(first published 1925)
Rudyard Kipling (1865 – 1936)
Helen Turrell’s life has been one of respectability and duty, and she adopts and raises her illegitimate nephew upon her scapegrace brother’s death. When the young man’s promising future is cut short by the First World War, Helen travels to his grave for a final meeting.
(Summary by Newgatenovelist)
(first published 1927)
Joseph Roth (1894 – 1939)
Franz Tunda führt zu Zeiten des 1. Weltkrieges, der ihn ziemlich aus der Bahn wirft, ein bewegtes Leben, das ihn unter anderem nach Baku, Wien und Paris führt, immer auf der Suche nach dem Sinn des Lebens, der Liebe und seinem Platz in der Gesellschaft. Seine Reise wird zu einer Flucht ohne Ende. (Zusammenfassung von Boris)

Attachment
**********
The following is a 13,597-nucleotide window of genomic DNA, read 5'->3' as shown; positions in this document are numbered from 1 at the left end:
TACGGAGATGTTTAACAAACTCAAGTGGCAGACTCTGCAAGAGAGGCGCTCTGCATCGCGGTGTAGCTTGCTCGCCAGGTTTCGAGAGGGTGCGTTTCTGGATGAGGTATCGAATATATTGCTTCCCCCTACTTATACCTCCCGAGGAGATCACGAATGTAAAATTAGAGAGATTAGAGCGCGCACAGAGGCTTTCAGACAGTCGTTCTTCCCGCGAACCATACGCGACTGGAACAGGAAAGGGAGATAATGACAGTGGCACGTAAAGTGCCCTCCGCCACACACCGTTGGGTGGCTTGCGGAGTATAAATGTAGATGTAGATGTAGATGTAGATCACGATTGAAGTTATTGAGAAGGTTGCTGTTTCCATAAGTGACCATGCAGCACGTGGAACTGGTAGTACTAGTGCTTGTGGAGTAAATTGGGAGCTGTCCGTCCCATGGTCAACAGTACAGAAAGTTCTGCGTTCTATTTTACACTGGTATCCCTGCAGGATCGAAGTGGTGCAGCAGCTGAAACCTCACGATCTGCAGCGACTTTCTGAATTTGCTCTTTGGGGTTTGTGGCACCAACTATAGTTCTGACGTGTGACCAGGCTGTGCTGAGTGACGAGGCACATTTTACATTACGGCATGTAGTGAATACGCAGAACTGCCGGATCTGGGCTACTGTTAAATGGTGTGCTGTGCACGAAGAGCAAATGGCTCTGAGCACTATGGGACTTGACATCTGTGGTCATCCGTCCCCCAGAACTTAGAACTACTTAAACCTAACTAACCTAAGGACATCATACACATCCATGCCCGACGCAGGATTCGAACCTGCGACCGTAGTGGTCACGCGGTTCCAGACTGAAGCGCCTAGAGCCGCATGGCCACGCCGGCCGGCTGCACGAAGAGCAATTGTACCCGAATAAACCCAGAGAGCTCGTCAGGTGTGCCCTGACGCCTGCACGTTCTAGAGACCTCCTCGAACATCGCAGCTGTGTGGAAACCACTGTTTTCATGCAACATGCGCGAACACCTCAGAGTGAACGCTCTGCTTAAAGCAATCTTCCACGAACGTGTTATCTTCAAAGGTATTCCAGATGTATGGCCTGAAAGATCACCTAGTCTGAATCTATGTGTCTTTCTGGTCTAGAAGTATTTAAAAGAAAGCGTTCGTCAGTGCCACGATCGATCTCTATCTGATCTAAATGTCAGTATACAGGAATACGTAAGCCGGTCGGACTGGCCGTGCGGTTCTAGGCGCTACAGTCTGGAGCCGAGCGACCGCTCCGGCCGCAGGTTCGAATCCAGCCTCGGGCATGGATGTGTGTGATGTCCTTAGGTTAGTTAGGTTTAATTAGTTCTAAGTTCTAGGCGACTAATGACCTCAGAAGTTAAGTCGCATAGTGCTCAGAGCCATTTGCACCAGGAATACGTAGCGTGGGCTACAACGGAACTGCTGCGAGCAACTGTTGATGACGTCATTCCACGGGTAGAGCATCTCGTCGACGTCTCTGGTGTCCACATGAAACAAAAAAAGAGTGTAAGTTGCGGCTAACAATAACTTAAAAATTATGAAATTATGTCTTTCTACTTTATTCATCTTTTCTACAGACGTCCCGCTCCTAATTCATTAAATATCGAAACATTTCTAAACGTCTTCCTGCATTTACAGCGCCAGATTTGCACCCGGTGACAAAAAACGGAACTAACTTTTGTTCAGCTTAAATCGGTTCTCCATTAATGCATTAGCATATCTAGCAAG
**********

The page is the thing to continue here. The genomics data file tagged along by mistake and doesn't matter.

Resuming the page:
(first published 1924)
Saki – Hector Hugh Munro ( 1870-1916)
Eight amusing short pieces by Hector Hugh Munro (pen name Saki) who died in the First World War, collected and published posthumously in 1924.
The eponymous first story although humorous includes some indications of the horror of trench warfare. Though Munro was over the age of conscription he volunteered to fight. Rothay Reynolds in an appreciation of Munro written for an earlier posthumous collection quoted the officer in command of the 22nd Royal Fusiliers (Saki’s regiment):
“Poor Saki! What an admiration we all had for him, I always quoted him as one of the heroes of the war. I saw daily the appalling discomforts he so cheerfully endured. He flatly refused to take a commission or in any way to allow me to try to make him more comfortable. General Vaughan told him that a brain like his was wasted as a private soldier. He just smiled. He was absolutely splendid. What courage! The men simply loved him.”
(Summary by Tim Bulkeley)